Using metals to master the Sun

Tynt dynamic windows harness the power of metals to control the sun within your home.

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Humans have harnessed energy from the Sun to create comfortable spaces for thousands of years. The Ancient Greeks and the Native Americans chose to orient their homes to face south to capture solar energy in thick stone walls that provided passive heating during cold nights. Today, energy-efficient buildings make use of their solar resource with a combination of photovoltaic cells that convert sunlight to electricity and building technologies that transmit light and heat from the sun indoors.

Windows are one of our most celebrated building technologies because they let us maintain our connection with the outdoors from the comfort of our offices and homes. Naturally, the next paradigm in sustainable architecture is a dynamic window with active solar control that adapts to the local climate in real-time. Dynamic glass technology promises massive energy savings through reduced lighting, heating, and cooling loads, improved comfort and well-being for occupants, and, importantly, the opportunity to finally rid the world of the blinds that we plaster over our beloved views.

Despite five decades of research and development, it has proved challenging to construct a dynamic window technology with the right color, contrast, and cost; until now. Reversible metal electrodeposition (RME) is an emerging solution that uses metal films to control light and heat flow in windows.  Since our first 25 cm2 prototypes were described in a 2017 Joule article1, our research team has been working hard to understand and solve the remaining challenges facing RME windows and, ultimately, validate the technology for commercial use. Our latest paper in Nature Energy describes the innovations that have enabled >900 cm2 dynamic windows that boast neutral-color tinting and a wider range of visible and solar modulation than any existing technology. Please check out the video below for a demonstration of the technology across it entire dynamic range.

The fundamental advance in this work is the inclusion of polymer additives termed ‘inhibitors’ to our RME electrolyte to yield efficient, durable, and large-area dynamic windows. Polyvinyl alcohol (PVA), specifically, enables control over the morphology of the electrodeposited metal films by promoting plating of smooth and compact Bi-Cu films through an adsorption mechanism. The windows that employ the polymer inhibitor can readily tint to below 0.001% visible transmittance in less than 3 minutes and exhibit high infrared reflectance (>70%), color-neutral transmittance (C* < 5), and an ultrawide range of optical and solar modulation. The polymer additive also eliminates harmful side reactions and allows us to switch our windows between clear and tinted states thousands of times with no observed degradation.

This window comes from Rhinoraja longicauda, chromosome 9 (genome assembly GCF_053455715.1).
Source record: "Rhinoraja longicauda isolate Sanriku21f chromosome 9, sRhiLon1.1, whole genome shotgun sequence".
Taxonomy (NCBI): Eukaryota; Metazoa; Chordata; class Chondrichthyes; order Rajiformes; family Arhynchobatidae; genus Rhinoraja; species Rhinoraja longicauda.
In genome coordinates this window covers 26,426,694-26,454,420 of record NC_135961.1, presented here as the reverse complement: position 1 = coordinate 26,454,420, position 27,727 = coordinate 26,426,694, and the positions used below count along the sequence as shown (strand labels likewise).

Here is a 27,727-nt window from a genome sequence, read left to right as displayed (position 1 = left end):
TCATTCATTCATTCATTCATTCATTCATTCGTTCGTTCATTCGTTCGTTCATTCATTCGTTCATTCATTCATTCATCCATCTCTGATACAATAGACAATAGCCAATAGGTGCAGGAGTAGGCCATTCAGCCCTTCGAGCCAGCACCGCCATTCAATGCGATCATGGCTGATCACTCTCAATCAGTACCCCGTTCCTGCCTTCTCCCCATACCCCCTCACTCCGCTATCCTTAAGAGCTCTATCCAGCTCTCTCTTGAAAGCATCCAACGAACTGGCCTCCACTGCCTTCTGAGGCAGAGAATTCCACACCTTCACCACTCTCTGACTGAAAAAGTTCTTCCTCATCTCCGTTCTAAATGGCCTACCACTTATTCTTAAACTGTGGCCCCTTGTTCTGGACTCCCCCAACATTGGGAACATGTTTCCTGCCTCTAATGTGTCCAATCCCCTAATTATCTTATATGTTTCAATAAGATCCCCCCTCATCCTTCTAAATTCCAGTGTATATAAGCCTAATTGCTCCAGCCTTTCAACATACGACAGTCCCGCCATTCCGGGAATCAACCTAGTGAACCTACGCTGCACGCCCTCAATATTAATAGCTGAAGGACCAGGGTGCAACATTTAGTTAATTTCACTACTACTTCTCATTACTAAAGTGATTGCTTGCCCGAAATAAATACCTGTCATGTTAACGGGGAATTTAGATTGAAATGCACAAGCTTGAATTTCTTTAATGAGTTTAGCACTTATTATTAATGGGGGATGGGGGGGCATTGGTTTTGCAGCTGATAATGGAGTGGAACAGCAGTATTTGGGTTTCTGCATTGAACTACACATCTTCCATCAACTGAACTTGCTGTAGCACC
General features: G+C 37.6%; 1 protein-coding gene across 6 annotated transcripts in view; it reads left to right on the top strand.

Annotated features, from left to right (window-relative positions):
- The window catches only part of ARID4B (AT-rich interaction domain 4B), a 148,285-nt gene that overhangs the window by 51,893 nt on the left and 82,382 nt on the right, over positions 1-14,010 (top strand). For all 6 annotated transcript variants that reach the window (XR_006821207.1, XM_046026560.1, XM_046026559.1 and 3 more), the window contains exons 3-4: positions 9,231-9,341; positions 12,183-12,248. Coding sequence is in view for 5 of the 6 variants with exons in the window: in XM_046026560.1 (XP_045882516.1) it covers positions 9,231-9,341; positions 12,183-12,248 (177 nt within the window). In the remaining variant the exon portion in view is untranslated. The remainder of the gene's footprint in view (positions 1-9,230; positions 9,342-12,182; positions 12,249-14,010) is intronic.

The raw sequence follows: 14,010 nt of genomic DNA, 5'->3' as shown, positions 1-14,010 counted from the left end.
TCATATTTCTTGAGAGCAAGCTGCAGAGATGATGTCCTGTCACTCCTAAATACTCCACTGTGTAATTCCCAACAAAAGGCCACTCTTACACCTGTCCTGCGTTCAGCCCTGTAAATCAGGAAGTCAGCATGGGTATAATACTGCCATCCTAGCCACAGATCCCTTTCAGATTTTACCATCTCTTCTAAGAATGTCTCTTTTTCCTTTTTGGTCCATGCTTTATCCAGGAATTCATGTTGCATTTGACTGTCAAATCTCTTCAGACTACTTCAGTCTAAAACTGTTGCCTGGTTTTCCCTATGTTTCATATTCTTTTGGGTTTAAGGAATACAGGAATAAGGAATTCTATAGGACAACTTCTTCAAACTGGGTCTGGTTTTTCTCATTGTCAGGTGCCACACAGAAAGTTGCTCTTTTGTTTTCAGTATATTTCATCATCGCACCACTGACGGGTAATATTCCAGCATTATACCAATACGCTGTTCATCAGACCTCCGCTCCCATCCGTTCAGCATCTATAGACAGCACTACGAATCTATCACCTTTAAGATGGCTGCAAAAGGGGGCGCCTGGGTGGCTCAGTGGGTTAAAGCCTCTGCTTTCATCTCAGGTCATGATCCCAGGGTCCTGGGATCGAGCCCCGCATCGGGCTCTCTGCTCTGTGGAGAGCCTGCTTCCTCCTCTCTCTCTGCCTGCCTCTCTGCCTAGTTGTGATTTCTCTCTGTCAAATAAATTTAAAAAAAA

The use of metals in dynamic windows offers several important advantages over current state-of-the-art commercial technologies. Metals are the most conductive class of materials and exhibit strong interactions with light. The Bi-Cu films in our dynamic windows offer an intrinsic neutral color due to broad absorbance and reflectance over the visible spectrum compared to the sharp absorption features typical of electrochromic materials. The metal films reflect, rather than absorb, in the near-infrared (NIR) wavelengths which yields greater energy savings, especially in hot and sunny climates. And, the metal films completely block radiation over the entire solar spectrum after achieving ~100 nm thickness. The result is that RME dynamic windows exhibit an ultrawide optical range from clear glass (Tvis : 70%) to full blackout (Tvis: 0%) for maximal user control and comfort. In Figure 1, we compare the performance of RME windows to two state-of-the-art electrochromic technologies across the three most important metrics for windows: visible light transmittance (VLT), solar heat gain coefficient (SHGC), and color (a*,b*).

The RME window technology does not require expensive techniques like sputtering and can be processed on polymer films that will reduce the capital expense and enable retrofits. The superior optical performance, reduced complexity and expense, and proven scalability of the dynamic windows based on reversible metal electrodeposition make this technology an excellent candidate for providing the energy-efficient windows of the future. We founded Tynt Technologies to create beautiful indoor spaces that are more comfortable and sustainable. For more information, please visit us at tynt.io.

Link to Nature Energy article: Article Link

 Figure 1. Comparison to Commercial Dynamic Windows. A) Solar heat gain coefficient (SHGC) vs. Visible Light Transmittance (VLT) for the optical range of metal-based dynamic windows (Metal) compared to industry leaders Sage Glass (Sage) and View, Inc. (View). B) Projections of a*-b* color coordinates for the different dynamic window technologies. The threshold for neutral color |a*,b*| < 5 is represented by the red boxes. The L*a*b* coordinate for each data point was converted to an RGB value to render the ‘perceived’ color for each optical state.

References:

  1. Barile, C. J. et al. Dynamic Windows with Neutral Color, High Contrast, and Excellent Durability Using Reversible Metal Electrodeposition. Joule 1, 133–145 (2017).

 

Michael Strand

Co-Founder & Director of Process, Tynt Technologies

I am a Stanford PhD with a passion for building energy-saving technologies. I founded Tynt to bring affordable dynamic windows to our homes in support of a vision for a sustainable future.